How to Keep a Cyberattack from Turning into Nuclear War? Keep Talking

In this June 12, 2018, file photo, U.S. President Donald Trump makes a statement before saying goodbye to North Korea leader Kim Jong Un after their meetings at the Capella resort on Sentosa Island in Singapore.

AP Photo/Susan Walsh

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In this June 12, 2018, file photo, U.S. President Donald Trump makes a statement before saying goodbye to North Korea leader Kim Jong Un after their meetings at the Capella resort on Sentosa Island in Singapore.

Trump’s Pentagon declared that "significant non-nuclear strategic attacks" may invite U.S. nuclear use, but does that matter to North Korea?

In 2017, North Korea became the third adversarial country to find itself capable of reaching the U.S. homeland with nuclear weapons. Whether Washington likes it or not, today the United States and North Korea find themselves in a nuclear deterrent relationship, and both sides must continue to talk to manage the nuclear dangers between them.

One danger that merits special attention is the possibility of a North Korean cyberattack escalating out of control – one that sparks an American counterstrike using conventional weapons so intense that Pyongyang responds with an attempted nuclear missile attack on the United States. Or, a scenario where a North Korean cyberattack hits an American target so vital that it elicits an American nuclear missile strike in return.

It’s not fantasy. These dynamics are particularly salient given certain policy changes introduced by the Trump administration’s Nuclear Posture Review, or NPR.

Released in February this year, the Trump NPR introduced a change to U.S. declaratory policy that immediately grabbed the attention of the nuclear community. The change wasn’t a departure from the Obama administration’s policy in the NPR in 2010, but in clarifying the “extreme circumstances” under which the United States would reserve the right to use nuclear weapons, some viewed it as a new interpretation to reflect the modern age of cyber threats.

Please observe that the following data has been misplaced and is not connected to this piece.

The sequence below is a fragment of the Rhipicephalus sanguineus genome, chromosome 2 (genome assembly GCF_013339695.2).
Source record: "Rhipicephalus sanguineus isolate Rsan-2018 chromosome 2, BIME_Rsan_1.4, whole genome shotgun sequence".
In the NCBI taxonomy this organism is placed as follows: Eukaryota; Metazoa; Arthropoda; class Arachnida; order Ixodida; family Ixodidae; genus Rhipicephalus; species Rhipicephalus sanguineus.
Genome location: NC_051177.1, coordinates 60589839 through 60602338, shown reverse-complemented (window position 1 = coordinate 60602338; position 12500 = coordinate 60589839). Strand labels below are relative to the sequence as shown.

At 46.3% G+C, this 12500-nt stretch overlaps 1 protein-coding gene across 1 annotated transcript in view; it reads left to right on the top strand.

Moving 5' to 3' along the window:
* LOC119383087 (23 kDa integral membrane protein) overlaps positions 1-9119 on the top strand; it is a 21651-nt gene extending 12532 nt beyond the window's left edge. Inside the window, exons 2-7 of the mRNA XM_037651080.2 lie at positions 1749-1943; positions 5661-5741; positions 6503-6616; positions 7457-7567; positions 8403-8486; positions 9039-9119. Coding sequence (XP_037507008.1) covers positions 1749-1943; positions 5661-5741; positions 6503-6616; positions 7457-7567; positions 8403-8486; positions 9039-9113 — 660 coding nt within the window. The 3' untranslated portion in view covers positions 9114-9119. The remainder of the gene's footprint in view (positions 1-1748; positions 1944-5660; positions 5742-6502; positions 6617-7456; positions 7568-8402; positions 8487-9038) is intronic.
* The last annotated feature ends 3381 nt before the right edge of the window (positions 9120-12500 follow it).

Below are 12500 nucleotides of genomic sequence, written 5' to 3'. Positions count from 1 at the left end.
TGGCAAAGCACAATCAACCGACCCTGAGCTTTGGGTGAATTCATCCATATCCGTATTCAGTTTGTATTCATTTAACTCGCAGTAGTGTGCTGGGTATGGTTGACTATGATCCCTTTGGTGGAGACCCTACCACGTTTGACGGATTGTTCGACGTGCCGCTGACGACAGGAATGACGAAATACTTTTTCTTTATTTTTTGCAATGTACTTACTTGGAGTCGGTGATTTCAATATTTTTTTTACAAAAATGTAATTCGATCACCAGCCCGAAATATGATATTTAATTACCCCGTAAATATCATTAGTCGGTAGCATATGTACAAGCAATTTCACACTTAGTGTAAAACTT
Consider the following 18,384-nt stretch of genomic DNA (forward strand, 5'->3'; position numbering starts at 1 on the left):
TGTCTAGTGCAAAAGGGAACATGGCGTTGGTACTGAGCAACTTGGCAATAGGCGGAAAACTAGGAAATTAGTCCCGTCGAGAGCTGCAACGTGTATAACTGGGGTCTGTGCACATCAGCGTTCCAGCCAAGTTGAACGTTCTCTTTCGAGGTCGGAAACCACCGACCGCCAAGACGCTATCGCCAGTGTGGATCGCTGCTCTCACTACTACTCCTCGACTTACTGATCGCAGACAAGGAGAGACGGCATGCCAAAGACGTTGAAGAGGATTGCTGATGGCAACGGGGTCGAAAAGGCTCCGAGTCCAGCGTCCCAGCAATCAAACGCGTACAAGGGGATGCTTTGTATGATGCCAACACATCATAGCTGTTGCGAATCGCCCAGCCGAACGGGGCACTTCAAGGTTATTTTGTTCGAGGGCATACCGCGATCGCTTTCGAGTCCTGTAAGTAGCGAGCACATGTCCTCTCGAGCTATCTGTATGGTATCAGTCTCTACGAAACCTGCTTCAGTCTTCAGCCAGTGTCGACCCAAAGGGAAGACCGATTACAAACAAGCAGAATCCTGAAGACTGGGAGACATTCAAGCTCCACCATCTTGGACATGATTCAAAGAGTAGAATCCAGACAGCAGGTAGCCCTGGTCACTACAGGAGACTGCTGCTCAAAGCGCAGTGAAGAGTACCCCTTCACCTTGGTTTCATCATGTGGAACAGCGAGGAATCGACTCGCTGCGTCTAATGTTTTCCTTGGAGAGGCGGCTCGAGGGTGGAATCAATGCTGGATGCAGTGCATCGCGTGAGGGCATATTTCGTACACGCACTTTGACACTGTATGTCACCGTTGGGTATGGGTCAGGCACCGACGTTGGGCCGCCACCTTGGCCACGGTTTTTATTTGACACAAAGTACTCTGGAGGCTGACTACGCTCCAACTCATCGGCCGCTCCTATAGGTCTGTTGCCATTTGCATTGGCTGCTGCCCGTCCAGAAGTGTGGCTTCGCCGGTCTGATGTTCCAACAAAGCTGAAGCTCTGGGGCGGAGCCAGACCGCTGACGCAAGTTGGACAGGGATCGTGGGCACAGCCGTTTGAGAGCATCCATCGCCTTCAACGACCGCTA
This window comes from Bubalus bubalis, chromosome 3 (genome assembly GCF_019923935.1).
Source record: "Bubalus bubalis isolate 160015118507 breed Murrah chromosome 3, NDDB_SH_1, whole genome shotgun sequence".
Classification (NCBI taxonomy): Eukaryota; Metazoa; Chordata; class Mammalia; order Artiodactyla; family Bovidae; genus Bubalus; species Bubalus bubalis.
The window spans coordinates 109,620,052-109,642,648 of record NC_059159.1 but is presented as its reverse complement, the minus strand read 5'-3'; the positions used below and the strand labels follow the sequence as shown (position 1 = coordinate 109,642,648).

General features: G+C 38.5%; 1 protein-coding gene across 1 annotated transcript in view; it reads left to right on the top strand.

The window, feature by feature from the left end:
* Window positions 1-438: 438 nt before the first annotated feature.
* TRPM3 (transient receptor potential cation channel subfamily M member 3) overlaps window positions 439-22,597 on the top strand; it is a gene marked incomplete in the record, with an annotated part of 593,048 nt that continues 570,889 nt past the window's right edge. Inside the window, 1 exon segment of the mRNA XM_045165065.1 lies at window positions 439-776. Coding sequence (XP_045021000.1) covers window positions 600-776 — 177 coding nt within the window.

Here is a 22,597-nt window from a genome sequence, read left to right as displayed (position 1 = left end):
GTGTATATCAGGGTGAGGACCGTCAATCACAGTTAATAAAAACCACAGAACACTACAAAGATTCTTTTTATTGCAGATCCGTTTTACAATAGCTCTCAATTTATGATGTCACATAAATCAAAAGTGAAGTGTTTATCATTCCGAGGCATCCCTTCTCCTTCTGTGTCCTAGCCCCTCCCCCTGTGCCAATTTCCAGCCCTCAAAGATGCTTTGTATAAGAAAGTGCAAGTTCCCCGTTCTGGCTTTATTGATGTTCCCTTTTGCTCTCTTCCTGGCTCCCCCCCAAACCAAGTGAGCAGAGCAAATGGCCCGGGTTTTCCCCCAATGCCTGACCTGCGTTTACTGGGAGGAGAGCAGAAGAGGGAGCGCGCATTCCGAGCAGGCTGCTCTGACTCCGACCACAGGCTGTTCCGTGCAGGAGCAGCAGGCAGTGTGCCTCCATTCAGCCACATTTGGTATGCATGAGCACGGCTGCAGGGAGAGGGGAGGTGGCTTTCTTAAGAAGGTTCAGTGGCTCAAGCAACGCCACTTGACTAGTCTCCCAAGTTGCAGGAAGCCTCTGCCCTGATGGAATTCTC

“Extreme circumstances could include significant non-nuclear strategic attacks,” the Trump administration said, in the 2018 document. “Significant non-nuclear strategic attacks include, but are not limited to, attacks on the U.S., allied, or partner civilian population or infrastructure, and attacks on U.S. or allies’ nuclear forces, their command and control, or warning and attack assessment capabilities.”

The word “cyber” does not appear explicitly in the NPR, but there’s little doubt that one of the ways a “significant non-nuclear strategic attack” might occur would be as an offensive cyberattack against the targets identified in the NPR.

Proponents of the NPR argue that the document does not introduce the idea of using nuclear weapons directly to deter cyberattacks. But they are arguing on a technicality; the subtext couldn’t be clearer.

Related: No, the US Won’t Respond to A Cyber Attack with Nukes

In the case of North Korea, this specification in the NPR merits scrutiny.

It’s easy to imagine, for instance, a repeat of the May 2017 WannaCry ransomware attack — attributed by the Trump administration to North Korea — that would merit the description of a “significant non-nuclear strategic attack.” In the United Kingdom, a U.S. ally, the 2017 attack crippled the National Health Service. There’s no evidence to suggest that patient deaths resulted directly from the mayhem wrought by the attack. But under the new NPR, a subsequent ransomware or other cyberattack could be interpreted as an attack on an entire nation’s public health infrastructure.